Address By Her Excellency Reema Carmona At A Residential Camp For Children Hosted By The Diabetes Association of Trinidad and Tobago At The Preysal High School

I have always looked forward with great anticipation to being part of the official opening of the Annual Residential Children’s Camp for Children with Diabetes, now in its 16th year.  As Patron of the Diabetes Association of Trinidad and Tobago, this Diabetes Residential Camp highlights and sensitizes all and sundry, that Diabetes Mellitus is not a problem exclusive to our adult population.  Children have become quite vulnerable. Quite often, children, parents and caregivers suffer silently in the trenches as they battle this condition that has the potential to impact negatively on one’s quality of life, triggering various health issues associated with the ravages of Non-Communicable Diseases (NCDs).

This Residential Camp for Children with Diabetes is a very powerful symbol of proactivity and genuine volunteerism at work. The opportunity is here afforded to children, parents and caregivers to discuss and receive much needed guidance from healthcare experts on prevention, treatment and control.  This Diabetes Mellitus Residential Camp also affords our young ones who require specific diets and special care, that rare opportunity to fully experience the simple but irreplaceable joys of childhood, bonding with their peer groups and being around and enjoying precious moments with friends and family.

I have to admit, when I received the letter of invitation from the Diabetes Association of Trinidad and Tobago, I was taken aback by a statement that the usual one-week Resident Diabetes Camp had been reduced to two days at Preysal Secondary School.  Among the reasons proffered were a downturn in the economy, the unavailability of suitable accommodation with available security and the human resource challenge to manage the camp for 24 hours.  We are living in trying times by virtue of a downturn in the economy.  However, there must be no downturn in doing good and supporting good initiatives. We must therefore up the ante to ensure that this Diabetes Mellitus Residential Camp does not shrink any further or die.  This is one initiative that this social demographic needs more often, and we must be resolute in our dynamism to consider returning to a one-week camp.  In this regard, I am especially pleased that the Honourable Minister is here with us and I wish to appeal to him and others in authority to do whatever they can to ensure that this camp expands rather than contracts, because it is touching lives and spreading the right message in a transformational way.  We in the Trinidad and Tobago Diabetes Association will have to look additionally at possible public-private sector partnerships that engage the corporate world and like-minded individuals, to hopefully solicit and source much needed funding, to ensure that this remarkable project thrives and expands.  Diabetes Mellitus and its growing statistics in the child population, must not be patronized in any way because it is a crisis that is real, immediate and urgent.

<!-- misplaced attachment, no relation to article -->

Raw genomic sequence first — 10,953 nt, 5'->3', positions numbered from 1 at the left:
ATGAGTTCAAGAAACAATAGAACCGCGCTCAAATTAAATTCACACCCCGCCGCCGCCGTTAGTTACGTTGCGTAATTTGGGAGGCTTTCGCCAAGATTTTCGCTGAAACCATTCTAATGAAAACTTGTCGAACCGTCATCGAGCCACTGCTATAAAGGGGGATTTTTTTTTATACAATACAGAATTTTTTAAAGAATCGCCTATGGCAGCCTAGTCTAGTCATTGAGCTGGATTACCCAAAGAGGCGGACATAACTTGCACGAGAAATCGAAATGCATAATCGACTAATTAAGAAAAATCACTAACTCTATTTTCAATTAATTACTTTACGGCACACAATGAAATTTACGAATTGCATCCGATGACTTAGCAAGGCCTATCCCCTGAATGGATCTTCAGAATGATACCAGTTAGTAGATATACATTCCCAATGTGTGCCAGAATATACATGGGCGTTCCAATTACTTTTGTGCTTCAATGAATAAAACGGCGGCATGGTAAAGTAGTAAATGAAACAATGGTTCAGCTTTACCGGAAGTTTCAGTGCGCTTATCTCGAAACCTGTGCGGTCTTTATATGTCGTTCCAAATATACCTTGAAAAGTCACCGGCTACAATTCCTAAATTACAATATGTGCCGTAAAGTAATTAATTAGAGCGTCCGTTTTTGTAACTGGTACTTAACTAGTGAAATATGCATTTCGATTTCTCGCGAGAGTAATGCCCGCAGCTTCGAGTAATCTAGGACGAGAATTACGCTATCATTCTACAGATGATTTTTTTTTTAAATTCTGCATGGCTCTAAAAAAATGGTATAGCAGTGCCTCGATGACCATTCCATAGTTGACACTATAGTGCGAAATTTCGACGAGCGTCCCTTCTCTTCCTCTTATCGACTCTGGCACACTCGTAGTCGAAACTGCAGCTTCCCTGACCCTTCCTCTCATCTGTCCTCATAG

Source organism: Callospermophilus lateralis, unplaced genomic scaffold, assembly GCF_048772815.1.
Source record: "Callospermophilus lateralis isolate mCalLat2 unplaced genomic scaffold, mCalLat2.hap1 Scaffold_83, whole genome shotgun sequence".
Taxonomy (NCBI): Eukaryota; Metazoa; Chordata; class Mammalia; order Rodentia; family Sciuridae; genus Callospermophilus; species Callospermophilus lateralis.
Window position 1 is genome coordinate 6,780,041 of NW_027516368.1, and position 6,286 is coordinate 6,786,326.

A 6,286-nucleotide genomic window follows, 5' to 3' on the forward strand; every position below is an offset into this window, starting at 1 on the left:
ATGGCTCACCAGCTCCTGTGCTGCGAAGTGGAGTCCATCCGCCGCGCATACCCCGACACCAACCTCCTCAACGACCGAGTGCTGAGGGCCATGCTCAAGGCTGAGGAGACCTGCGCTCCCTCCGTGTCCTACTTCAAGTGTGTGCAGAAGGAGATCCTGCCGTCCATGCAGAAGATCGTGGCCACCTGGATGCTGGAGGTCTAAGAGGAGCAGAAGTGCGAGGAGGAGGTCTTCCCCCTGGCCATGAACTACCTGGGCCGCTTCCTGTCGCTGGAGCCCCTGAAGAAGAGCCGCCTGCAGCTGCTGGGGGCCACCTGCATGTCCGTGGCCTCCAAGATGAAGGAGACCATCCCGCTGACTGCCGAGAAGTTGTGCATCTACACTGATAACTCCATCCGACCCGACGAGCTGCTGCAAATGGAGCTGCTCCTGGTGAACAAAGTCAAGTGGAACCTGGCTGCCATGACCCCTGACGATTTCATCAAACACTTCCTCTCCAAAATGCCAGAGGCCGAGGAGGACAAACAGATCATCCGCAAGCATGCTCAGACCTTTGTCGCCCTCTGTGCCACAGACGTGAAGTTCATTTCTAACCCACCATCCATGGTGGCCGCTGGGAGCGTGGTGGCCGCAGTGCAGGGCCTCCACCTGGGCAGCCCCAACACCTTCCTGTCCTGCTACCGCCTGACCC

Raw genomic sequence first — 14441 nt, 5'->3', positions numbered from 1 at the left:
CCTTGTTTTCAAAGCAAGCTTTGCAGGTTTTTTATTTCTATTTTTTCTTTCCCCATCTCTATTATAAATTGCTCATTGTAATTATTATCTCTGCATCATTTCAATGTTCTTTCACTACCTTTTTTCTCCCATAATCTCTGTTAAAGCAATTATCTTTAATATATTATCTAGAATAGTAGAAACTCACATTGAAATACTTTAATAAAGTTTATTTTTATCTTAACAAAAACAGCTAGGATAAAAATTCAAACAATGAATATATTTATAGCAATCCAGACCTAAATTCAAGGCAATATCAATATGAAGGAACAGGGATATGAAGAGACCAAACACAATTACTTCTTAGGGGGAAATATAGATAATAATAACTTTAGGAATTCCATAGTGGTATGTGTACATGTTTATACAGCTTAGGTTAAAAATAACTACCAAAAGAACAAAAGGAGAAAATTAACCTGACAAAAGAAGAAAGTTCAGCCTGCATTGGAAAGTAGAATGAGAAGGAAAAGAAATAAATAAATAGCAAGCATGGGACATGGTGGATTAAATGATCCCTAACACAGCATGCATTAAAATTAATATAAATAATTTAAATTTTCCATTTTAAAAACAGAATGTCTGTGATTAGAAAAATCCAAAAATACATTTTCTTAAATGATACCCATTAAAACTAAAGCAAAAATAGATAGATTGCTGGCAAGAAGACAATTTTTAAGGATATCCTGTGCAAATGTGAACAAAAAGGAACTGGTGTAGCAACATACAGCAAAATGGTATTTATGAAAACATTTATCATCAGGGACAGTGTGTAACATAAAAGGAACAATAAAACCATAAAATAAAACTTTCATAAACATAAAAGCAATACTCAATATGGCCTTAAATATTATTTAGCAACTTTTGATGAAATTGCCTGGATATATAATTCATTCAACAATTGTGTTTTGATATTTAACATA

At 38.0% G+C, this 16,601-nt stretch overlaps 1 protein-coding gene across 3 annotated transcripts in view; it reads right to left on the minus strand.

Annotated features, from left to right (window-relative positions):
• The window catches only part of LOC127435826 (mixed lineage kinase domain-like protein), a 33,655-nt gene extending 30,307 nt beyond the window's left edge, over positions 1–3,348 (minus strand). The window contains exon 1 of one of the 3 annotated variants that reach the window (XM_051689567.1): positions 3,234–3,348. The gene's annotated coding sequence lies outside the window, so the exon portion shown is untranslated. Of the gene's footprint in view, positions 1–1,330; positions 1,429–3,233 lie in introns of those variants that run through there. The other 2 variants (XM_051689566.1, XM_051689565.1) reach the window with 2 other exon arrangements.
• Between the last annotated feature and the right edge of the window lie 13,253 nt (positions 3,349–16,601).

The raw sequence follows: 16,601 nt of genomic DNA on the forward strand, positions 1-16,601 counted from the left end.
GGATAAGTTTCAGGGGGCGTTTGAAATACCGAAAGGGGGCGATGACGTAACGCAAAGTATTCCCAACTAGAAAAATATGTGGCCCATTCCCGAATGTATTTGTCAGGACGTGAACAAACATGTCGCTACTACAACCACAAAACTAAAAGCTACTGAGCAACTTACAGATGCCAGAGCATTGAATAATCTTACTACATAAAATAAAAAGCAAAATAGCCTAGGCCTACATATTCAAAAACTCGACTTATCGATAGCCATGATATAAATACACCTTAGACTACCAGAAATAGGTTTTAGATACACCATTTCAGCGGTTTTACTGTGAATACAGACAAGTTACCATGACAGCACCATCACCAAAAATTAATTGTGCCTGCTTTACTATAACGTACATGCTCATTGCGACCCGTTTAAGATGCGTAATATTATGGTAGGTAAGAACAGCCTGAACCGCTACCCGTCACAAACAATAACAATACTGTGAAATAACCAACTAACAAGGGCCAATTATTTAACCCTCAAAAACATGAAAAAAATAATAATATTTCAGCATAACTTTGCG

A laudable and notable component of this noble initiative, is the inclusion of nutritional management as a part of the discussion in this Diabetes Residential Camp.  The first step to efficiently and safely manage diabetes, is ensuring that the diets of children and adults with diabetes, include minimal starch, sugar and fats.  At the same time, the diets must be enjoyable, palatable and tasty.  We are often burdened with the misconception that healthy, nutritious meals are bland, tasteless and limited in variety. With the proper preparation, this skewed view can be eradicated.  As an active advocate for the eradication/ diminution of Non-Communicable Diseases (NCDs), an incisive aspect of my advocacy has been to inspire and trigger a culinary revolution in the kitchens of Trinidad and Tobago.  As parents, both mothers, and I emphasize fathers, we have a duty and responsibility to our children to ensure at all times that, our children are fed with foods that are healthy.  We have a responsibility to nurture a culture of healthy eating habits that invariably will impact on the quality of life of our citizens.